The Prime Minister

Yes, Sir. The British point of view will be communicated constantly through our member of the Council of Ministers, who is the British Foreign Secretary. When the report is published at the end of 1975 the matter will come to the Council of Ministers for decision. Indeed, it is foreseen in the communiqué that there will be a summit meeting of Heads of Government to consider the report and to decide how further progress should be made. So in all these respects the British voice will be clearly heard, and these matters will be constantly discussed in Parliament.

Mr. Grimond

Will the Prime Minister reconsider his refusal to give a Ministerial broadcast? It is important that he should do so in order that the Opposition can reply. We are very anxious to hear their considered views on this matter. However, I must add a word of caution, because the last time we had a Ministerial broadcast, on the Ugandan Asians, the Opposition did not exercise their right of reply.

On regional policies, which I welcome, will the right hon. Gentleman assure us that the coming into being of a Community regional policy will not prevent the Government from continuing their present regional policies? The right hon. Gentleman said that the amount of the fund is still to be decided. Will he indicate that it will be large enough to enable the regions to have all the aid which they are now receiving?

The Prime Minister

I have not given any indication as to what the total amount will be, because this is a matter to be decided in the Community budget. It is important to note that it is coming from Community funds, and these decisions can be taken by the Council of Ministers. On general regional policy, all Heads of Government felt that there was no sense in each member country trying to outbid the others for mobile industry in those central regions where further industrial development is not required. I should think this is absolutely sensible, because it is only by having limits on the existing prosperous regions that we can guide industry into the other regions. This is what we do in our own regional policy, and it is absolutely right for Europe as a whole.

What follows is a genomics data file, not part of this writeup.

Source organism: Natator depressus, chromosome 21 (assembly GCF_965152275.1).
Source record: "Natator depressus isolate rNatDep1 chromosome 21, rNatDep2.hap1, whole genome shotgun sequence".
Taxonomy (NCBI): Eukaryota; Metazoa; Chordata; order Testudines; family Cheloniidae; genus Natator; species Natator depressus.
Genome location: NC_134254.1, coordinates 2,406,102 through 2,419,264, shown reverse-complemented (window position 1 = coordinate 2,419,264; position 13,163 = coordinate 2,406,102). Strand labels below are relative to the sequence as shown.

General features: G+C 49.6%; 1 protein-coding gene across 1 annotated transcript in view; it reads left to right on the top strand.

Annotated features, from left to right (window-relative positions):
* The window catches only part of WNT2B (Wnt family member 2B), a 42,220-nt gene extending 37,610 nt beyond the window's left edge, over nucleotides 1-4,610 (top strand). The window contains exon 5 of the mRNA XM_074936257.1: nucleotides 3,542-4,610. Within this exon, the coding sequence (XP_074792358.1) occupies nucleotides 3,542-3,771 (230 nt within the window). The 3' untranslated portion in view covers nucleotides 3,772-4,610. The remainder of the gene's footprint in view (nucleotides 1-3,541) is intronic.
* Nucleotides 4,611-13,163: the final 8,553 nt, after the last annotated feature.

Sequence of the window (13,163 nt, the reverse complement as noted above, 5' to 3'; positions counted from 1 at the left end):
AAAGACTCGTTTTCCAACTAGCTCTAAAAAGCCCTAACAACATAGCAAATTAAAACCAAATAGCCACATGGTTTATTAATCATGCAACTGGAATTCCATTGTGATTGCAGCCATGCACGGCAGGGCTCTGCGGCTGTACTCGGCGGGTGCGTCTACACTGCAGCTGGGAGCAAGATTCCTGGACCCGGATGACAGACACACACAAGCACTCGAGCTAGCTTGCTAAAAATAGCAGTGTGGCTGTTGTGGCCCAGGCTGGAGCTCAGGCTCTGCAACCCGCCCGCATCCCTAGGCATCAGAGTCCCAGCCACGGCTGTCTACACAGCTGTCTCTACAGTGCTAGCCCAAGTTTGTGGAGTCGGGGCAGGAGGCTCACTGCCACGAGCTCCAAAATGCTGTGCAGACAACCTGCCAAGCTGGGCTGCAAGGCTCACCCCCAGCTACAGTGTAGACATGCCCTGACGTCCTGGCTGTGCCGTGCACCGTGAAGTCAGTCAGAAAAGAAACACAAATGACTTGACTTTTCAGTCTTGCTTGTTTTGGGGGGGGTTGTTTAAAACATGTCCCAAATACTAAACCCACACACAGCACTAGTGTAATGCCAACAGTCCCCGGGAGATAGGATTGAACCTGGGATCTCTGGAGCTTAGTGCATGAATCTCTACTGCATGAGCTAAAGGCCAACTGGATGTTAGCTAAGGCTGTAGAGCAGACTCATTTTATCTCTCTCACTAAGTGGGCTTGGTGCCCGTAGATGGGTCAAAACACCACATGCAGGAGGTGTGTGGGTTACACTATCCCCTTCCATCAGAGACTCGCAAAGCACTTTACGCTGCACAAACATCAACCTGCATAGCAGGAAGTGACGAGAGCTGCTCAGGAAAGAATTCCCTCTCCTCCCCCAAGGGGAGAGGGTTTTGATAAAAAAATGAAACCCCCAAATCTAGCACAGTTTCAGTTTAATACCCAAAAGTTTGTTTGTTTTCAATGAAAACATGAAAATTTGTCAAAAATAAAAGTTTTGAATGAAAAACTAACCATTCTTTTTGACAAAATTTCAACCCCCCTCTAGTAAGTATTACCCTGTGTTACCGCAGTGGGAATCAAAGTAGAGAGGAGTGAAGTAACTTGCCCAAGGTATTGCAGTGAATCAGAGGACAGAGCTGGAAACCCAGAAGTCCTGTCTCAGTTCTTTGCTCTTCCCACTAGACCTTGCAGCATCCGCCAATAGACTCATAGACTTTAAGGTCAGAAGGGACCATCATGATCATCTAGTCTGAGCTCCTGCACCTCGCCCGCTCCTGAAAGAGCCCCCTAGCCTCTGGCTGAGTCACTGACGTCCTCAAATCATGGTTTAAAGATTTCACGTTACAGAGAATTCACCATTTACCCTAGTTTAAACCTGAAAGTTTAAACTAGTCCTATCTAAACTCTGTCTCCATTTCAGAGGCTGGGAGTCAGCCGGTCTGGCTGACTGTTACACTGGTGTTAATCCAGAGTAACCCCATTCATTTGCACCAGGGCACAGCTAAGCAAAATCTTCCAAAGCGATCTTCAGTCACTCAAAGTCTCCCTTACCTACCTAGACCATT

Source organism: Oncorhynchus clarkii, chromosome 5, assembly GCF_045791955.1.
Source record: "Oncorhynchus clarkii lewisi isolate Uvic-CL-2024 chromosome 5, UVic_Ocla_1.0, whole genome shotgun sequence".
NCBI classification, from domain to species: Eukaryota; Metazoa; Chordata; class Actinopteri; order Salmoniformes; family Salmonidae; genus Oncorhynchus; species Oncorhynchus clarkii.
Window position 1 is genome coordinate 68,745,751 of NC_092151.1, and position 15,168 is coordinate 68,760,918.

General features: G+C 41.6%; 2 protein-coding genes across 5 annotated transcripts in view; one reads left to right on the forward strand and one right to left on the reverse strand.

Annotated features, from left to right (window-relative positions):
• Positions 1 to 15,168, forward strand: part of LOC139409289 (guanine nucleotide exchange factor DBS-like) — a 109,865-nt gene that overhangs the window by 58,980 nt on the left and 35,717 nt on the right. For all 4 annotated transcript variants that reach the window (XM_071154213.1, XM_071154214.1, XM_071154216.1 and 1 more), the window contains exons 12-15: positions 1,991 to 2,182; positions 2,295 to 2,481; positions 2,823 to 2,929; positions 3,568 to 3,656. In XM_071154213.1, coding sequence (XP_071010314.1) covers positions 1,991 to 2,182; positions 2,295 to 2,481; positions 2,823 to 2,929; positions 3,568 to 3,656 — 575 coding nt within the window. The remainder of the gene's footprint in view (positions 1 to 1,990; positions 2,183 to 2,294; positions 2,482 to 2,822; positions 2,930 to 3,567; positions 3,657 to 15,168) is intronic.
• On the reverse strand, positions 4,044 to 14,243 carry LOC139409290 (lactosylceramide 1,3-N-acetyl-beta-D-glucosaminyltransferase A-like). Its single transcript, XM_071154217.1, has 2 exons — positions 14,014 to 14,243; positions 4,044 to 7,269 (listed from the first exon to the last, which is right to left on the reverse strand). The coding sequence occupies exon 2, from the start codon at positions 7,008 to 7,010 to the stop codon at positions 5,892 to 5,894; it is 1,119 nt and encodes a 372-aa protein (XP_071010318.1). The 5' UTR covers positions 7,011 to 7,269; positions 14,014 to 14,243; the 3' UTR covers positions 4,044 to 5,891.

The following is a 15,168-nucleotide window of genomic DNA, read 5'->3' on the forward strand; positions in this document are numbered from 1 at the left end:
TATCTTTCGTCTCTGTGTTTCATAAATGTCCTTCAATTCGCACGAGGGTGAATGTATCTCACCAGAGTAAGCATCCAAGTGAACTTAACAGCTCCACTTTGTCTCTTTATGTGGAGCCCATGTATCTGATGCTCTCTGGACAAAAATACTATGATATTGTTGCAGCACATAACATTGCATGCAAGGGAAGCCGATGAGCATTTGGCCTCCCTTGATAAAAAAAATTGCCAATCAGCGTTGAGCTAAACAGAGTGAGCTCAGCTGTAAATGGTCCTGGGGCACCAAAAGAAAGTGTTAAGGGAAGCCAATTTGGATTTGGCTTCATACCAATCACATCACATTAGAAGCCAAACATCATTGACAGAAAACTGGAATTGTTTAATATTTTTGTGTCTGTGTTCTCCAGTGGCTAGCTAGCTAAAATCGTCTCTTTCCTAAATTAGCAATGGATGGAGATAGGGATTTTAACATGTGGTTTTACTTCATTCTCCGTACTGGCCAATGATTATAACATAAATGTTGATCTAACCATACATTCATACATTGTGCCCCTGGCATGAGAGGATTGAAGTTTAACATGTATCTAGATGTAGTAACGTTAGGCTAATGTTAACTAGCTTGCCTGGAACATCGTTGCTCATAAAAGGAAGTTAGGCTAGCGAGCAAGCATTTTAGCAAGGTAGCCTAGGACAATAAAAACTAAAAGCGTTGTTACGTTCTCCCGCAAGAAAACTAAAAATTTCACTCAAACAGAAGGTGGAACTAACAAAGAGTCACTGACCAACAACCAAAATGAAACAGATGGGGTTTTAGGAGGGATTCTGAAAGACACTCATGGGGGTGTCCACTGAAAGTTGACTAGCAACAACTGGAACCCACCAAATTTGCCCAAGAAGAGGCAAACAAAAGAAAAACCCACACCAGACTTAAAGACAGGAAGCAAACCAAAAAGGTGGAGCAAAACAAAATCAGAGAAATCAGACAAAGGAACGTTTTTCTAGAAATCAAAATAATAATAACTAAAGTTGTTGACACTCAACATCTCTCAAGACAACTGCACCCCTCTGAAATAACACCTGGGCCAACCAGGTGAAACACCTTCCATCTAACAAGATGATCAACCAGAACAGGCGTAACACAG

The right hon. Gentleman the Leader of the Opposition seems sceptical. He may recall that on the question of credit for international trade we have always made considerable attempts to prevent individual countries from outbidding each other to no purpose. [Interruption.] I am glad to hear the right hon. Gentle- man agrees. His colleagues did not appear to do so. It is therefore sensible that for those areas which are prosperous, individual members of the Community should not be outbidding each other by inducements to regional development. This was foremost in the minds of Heads of Governments.

Mr. Knox

Whilst congratulating my right hon. Friend on his part in a very highly successful summit conference, may I ask whether he is aware that some of us, who are very strong pro-Marketeers, are a little disappointed about the lack of progress concerning democratic election to the European Parliament? Must we await another summit conference before progress is made on this score?

The Prime Minister